Editor’s Note: ‘The Silk Road: Past, Present, Future’ travels east to west along this ancient trade route, exploring how traditional culture, arts, and trade have developed in the 21st century. This month we explore India.
If you’re going to spend 10 months of the year on the road, you’d want a pretty sweet ride.
For truckers in India, that means a kaleidoscope of colors, slogans, and intricately painted symbols that are as much about bling – as shrewd business sense.
Here, a truck isn’t just a way to get around. It’s a moving work of art reflecting the character of its driver – and a brilliant beacon for new customers.
“A better looking truck attracts more business,” says Shantanu Suman, graphic designer and filmmaker behind 2013 documentary “Horn Please,” which explores India’s spectacular truck art tradition.
“Imagine the truck is like a moving billboard. It travels from one side of the country to the other, carrying the message of the truck driver and owner.”
Home on wheels
In a nation spanning almost four million square kilometers, truck drivers are the ones quite literally keeping the Indian economy moving – delivering goods to rural parts of the country inaccessible by railway.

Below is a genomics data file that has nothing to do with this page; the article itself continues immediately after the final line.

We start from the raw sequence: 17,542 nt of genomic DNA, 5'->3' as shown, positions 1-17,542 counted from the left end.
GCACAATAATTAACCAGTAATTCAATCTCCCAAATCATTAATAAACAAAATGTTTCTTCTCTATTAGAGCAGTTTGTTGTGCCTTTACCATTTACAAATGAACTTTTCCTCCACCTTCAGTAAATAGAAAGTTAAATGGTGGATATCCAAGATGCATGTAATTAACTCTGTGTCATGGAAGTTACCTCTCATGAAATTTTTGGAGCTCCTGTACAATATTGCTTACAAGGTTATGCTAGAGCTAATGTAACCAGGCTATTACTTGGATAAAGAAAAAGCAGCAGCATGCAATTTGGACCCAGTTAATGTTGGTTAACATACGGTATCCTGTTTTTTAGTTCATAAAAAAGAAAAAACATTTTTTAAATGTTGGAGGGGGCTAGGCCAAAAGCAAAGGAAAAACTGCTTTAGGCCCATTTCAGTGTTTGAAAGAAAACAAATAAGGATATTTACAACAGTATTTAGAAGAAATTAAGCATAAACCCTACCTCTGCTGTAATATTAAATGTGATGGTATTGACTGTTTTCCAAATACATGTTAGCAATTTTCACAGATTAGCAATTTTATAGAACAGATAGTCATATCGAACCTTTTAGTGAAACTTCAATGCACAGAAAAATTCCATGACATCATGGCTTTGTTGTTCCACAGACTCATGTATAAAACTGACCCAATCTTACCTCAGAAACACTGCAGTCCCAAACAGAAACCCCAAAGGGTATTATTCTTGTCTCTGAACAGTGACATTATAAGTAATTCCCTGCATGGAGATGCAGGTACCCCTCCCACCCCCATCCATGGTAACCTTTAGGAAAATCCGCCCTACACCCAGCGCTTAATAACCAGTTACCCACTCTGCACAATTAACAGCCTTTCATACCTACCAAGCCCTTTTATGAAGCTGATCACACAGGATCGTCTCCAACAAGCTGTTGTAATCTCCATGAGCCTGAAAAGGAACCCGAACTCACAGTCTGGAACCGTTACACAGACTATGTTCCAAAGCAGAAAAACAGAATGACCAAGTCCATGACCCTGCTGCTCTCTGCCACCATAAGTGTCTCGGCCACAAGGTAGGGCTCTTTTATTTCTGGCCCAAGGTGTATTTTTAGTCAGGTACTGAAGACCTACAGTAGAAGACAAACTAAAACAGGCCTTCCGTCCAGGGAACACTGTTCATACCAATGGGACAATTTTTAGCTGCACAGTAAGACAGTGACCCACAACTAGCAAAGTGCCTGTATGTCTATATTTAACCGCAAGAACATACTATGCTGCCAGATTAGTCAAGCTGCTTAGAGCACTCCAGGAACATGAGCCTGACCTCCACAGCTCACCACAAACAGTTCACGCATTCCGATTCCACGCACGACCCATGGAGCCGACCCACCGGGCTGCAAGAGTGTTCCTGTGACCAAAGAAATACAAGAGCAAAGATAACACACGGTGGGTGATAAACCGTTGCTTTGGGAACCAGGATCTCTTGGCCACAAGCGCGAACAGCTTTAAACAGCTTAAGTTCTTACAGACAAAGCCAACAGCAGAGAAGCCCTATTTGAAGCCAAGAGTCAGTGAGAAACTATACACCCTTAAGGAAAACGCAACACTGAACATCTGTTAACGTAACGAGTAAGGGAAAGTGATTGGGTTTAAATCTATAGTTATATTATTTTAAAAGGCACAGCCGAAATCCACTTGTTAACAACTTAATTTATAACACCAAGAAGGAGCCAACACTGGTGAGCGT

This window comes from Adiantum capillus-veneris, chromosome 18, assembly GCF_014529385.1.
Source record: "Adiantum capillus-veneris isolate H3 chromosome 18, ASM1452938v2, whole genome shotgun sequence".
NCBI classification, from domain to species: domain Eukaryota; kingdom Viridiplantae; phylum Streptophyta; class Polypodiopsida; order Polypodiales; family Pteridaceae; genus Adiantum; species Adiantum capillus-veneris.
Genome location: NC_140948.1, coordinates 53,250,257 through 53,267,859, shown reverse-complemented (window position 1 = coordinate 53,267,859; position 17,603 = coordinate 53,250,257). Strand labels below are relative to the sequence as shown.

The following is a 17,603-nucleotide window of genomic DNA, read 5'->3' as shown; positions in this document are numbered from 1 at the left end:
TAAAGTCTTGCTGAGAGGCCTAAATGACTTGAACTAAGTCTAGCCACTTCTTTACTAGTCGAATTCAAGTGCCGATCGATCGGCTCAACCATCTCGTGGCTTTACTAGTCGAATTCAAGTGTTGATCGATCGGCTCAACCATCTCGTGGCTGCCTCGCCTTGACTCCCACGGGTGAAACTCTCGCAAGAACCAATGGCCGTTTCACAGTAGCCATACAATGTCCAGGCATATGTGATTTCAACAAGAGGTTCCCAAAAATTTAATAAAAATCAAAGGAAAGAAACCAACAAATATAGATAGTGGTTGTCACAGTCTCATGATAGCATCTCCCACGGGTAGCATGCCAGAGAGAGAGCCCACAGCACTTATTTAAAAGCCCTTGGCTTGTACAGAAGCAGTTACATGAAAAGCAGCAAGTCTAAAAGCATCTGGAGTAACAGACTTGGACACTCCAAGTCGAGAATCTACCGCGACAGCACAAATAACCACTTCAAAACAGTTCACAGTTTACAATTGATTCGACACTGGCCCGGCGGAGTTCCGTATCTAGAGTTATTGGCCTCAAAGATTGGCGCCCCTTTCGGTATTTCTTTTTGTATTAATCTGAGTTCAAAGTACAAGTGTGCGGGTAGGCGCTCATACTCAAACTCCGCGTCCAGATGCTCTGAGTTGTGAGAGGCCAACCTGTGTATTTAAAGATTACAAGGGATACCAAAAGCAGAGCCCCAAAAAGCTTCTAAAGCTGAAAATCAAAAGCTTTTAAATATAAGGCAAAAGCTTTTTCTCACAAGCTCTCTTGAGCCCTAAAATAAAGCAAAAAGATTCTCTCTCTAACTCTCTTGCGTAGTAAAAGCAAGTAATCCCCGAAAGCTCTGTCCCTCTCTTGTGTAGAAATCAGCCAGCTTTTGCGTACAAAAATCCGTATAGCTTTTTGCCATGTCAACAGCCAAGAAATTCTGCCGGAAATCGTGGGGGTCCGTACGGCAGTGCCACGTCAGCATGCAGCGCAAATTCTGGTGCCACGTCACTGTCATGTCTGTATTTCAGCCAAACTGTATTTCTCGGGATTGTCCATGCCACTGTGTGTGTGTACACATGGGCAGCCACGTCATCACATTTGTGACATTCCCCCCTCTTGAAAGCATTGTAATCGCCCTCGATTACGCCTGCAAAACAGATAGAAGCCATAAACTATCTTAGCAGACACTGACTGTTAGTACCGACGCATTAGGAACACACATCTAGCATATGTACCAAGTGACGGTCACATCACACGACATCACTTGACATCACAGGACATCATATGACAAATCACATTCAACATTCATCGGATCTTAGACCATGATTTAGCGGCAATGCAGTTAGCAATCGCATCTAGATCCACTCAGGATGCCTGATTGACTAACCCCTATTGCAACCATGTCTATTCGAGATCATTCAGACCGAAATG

It’s a job which entails long months on the road, and these hefty vehicles transformed into mobile homes away from home, kitted out with bunk beds and photos of loved ones far away.
“Since they’re missing their kids and wives, they like to decorate their trucks with ornaments to remind them of home,” explained Suman.
“They might adorn the cabin with bangles – things that remind them of their wives.”
The symbolism continues on the richly painted exterior, with images of gods and goddesses, Bollywood stars, and political logos that say much about the person behind the wheel.
“Depending on which region they’re from, you’ll see Hindi, Muslim, Sikh, and Christian iconography,” said photographer Dan Eckstein, who traveled over 10,000kms of the country for his book “Horn Please: The Decorated Trucks of India.”
“There’s also a lot of decoration that has to do with luck on the road and warning away bad omens. There’s a little demon face they put on the front of the truck, or they might tie shoes to the bottom which is meant to keep away the evil eye.”
Come face-to-face with the luminous rear end of one of these trucks, and you’ll also likely see the words “Horn Please” emblazoned across the back.
It’s a call for other drivers to honk their horns when overtaking the truck; a long-standing tradition on Indian roads.
But whether the tradition of truck art itself will continue, is less certain.
“Truck painting is now undergoing a transformation. A lot of things that were once hand painted are now being replaced by stickers,” explained Suman.
“Some of these truck artists who have been carrying forward this profession for generations, now don’t want their kids to do it because they realize the hardship. They say: ‘I want my kids to go to collage and work in an air-conditioned office, rather than be here in the sun painting trucks all day.’”
That said, it’s still a skill both artist and driver take huge pride in – and the journey isn’t over yet.